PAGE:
When deciding to get accredited, there are many pieces to weigh/factor in. Mostly, it comes down to how many courses are you offering per year and how many learners do you anticipate attending (not including administrative and IT components needed to meet ACPE requirements). From there you can decide if the cost of accreditation is affordable or is it less expensive to get your program accredited individually through another organization – with corresponding fees.

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What’s a Needs Assessment?

Knowing what your audience needs to learn (or wants to learn) is an important first step in creating content. In the world of healthcare education, it is also a required component for any education you create. While this topic may appear dull at first, there is a simple reframe for it – you get to connect with your learners, hear what they need to learn and you build trust by continuing to listen to them and create education they are looking for.

The two most common forms of needs assessment we see are the Annual needs assessment survey and a post-course evaluation, which includes a question on what topics learners would like. These are also known as verbalized needs.

Needs can also be identified by looking at gaps in care when reviewing recent research or reading literature from different National Organizations (e.g. CDC, AHRQ, etc.).

However, there is a gap in the data you are collecting, especially with verbalized needs. People do not always know what they want. Typically, you are interrupting learners to get their feedback or adding it into an evaluation – the problem is that you are asking at one point in time. Often, they skip the section on the survey asking what topics they want to learn more about.

How can you connect with learners when they don’t tell you what they want to learn? First, you start with people who are telling you. Second, at a live conference you spend time talking with attendees about the sessions and listen to their responses – it’s a good indication of a needs assessment as you’ll get.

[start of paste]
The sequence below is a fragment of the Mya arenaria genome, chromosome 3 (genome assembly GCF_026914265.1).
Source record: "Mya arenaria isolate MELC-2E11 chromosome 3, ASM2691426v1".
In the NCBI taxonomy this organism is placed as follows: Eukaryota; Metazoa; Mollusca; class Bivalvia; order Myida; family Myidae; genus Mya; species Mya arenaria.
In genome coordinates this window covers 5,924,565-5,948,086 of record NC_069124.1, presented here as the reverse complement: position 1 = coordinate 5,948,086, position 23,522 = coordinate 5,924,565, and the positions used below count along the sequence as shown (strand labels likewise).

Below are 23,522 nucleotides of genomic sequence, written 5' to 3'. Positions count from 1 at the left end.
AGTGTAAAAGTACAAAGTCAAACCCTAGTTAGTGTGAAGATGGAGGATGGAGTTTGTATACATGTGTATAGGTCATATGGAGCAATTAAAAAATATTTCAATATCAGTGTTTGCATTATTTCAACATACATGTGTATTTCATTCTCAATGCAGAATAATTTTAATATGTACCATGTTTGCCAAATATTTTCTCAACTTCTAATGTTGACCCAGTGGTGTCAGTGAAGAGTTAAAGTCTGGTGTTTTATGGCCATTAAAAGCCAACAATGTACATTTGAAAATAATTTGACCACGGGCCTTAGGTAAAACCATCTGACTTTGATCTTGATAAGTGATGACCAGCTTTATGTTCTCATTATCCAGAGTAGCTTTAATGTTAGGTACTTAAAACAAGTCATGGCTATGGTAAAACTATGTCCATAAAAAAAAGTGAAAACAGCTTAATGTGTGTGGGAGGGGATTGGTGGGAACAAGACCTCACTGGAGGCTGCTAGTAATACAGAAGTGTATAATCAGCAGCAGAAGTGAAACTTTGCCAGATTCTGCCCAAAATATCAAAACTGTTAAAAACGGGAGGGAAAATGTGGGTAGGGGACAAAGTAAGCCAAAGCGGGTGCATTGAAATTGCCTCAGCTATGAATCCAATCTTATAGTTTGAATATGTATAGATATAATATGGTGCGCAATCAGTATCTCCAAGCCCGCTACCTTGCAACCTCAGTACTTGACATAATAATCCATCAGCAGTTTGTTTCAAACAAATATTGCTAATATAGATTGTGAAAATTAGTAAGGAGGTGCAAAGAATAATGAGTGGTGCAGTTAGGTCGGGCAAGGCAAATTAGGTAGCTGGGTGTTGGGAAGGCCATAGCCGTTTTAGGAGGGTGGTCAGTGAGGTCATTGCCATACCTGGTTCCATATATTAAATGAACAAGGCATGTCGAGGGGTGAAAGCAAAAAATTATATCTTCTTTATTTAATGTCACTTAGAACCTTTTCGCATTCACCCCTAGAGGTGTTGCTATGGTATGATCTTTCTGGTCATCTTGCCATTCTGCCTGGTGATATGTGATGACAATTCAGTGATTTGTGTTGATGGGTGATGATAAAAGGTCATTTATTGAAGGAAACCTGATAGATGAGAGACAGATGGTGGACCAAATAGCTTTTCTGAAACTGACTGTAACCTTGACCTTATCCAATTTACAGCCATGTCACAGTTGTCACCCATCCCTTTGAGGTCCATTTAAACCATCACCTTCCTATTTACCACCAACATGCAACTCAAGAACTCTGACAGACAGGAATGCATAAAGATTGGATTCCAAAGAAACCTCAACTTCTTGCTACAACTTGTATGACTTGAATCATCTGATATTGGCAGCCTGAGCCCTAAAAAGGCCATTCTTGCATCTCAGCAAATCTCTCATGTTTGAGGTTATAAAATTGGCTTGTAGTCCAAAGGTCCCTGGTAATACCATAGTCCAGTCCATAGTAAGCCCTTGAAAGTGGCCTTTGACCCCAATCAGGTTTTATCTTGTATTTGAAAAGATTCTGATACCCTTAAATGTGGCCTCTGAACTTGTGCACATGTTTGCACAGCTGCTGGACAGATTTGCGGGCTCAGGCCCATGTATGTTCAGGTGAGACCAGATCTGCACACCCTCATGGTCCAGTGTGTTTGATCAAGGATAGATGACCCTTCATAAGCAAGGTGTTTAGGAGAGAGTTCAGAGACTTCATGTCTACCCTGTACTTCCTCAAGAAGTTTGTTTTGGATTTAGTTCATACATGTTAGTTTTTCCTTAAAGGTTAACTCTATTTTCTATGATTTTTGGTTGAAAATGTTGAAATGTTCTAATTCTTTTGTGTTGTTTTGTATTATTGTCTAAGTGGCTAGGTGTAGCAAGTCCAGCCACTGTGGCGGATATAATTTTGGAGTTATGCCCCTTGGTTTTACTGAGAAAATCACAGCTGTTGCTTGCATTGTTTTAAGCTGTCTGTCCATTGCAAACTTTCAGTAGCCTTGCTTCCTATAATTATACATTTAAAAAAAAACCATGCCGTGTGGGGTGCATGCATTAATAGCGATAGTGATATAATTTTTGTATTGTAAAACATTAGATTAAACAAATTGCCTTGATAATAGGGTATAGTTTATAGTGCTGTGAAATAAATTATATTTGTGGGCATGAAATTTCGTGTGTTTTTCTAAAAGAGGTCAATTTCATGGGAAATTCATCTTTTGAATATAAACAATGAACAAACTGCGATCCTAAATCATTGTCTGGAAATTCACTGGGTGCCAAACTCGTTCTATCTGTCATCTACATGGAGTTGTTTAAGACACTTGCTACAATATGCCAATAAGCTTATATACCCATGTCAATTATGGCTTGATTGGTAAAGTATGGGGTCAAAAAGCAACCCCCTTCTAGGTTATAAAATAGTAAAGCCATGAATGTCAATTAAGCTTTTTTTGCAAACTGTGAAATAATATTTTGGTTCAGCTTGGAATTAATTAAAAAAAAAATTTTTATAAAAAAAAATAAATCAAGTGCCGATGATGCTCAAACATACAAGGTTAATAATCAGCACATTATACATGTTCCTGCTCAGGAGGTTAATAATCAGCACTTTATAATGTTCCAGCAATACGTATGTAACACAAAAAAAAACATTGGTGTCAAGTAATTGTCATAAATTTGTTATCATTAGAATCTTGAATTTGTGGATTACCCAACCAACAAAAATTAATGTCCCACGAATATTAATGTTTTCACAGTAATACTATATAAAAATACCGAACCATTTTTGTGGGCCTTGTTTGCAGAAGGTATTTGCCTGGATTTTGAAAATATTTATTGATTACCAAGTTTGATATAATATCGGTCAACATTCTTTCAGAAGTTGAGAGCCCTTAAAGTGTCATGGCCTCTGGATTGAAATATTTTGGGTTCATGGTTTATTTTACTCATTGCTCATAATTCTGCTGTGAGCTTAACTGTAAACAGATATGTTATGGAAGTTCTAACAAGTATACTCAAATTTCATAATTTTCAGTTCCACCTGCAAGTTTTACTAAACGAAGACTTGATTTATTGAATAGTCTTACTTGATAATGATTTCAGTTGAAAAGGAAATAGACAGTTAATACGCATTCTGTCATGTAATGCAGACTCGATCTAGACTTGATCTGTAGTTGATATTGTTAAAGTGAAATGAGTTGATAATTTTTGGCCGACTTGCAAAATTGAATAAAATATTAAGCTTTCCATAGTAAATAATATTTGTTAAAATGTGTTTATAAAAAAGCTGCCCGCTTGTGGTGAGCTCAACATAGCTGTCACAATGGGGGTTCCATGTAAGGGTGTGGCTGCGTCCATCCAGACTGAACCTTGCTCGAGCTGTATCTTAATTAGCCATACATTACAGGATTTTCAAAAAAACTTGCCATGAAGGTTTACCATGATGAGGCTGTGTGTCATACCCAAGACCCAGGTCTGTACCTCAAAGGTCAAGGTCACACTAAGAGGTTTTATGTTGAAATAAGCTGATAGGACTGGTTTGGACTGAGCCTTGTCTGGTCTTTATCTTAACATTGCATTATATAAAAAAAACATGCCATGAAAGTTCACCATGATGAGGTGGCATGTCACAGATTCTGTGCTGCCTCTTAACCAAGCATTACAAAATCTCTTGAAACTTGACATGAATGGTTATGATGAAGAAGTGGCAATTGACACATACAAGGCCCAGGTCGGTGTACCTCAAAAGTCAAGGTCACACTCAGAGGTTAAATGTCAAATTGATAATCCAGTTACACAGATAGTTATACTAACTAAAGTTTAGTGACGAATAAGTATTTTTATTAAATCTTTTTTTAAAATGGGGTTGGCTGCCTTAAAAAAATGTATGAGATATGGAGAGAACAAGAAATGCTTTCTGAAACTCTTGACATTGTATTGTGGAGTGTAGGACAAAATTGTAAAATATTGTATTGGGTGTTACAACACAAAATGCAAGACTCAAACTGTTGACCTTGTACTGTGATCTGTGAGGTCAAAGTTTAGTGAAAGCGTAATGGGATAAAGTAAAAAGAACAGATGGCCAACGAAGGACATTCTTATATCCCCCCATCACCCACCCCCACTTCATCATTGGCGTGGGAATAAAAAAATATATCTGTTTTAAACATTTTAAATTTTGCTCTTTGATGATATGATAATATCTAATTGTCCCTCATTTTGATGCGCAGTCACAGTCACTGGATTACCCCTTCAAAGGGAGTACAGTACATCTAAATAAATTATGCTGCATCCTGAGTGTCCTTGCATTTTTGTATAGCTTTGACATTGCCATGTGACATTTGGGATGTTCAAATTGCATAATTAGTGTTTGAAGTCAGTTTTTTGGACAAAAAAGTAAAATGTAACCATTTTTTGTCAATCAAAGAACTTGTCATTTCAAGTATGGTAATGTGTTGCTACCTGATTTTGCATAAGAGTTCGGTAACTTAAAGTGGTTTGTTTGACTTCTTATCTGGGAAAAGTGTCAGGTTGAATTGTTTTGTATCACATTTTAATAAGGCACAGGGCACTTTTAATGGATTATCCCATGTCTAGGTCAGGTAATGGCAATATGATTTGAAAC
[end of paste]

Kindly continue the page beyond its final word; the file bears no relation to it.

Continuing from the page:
A good needs assessment looks at where the learner is and where they want to go. One of the roles of an educator is to help them meet their professional development goals. Not only will taking the time to ask deeper questions help you identify more engaging and meaningful content but you’ll also build a stronger connection to your audience by seeking enrollment.

Listening, asking better questions, and providing a survey that isn’t an interruption – start with these three tools and you’ll be on your way to developing more meaningful education.

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Adaptive Learning

When many of us took licensing exams, we experienced “adaptive testing” or CAT – computerized adaptive testing. While we answered questions, the algorithms in the test would change the questions based on our responses.

While CAT has been used for well over a decade, the use of adaptive learning (or adaptive teaching) has gained popularity in the last 5-10 years. Similar to testing, the AI/algorithms will adapt to the strengths and weaknesses of the learner, based on mastery and knowledge of the content.

(A quick side note: A recent episode of Akimbo by Seth Godin talked about Systems Thinking – and how we can learn about the systems available in our industry and how to use them effectively)

A specific framework used is ALGAE (Adaptive Learning for GAme dEsign). This concept uses a mixture of game design, adaptive learning and instructional/teaching models to enhance learning.

If you’re interested in adaptive learning, here are some additional resources:

Happy Learning!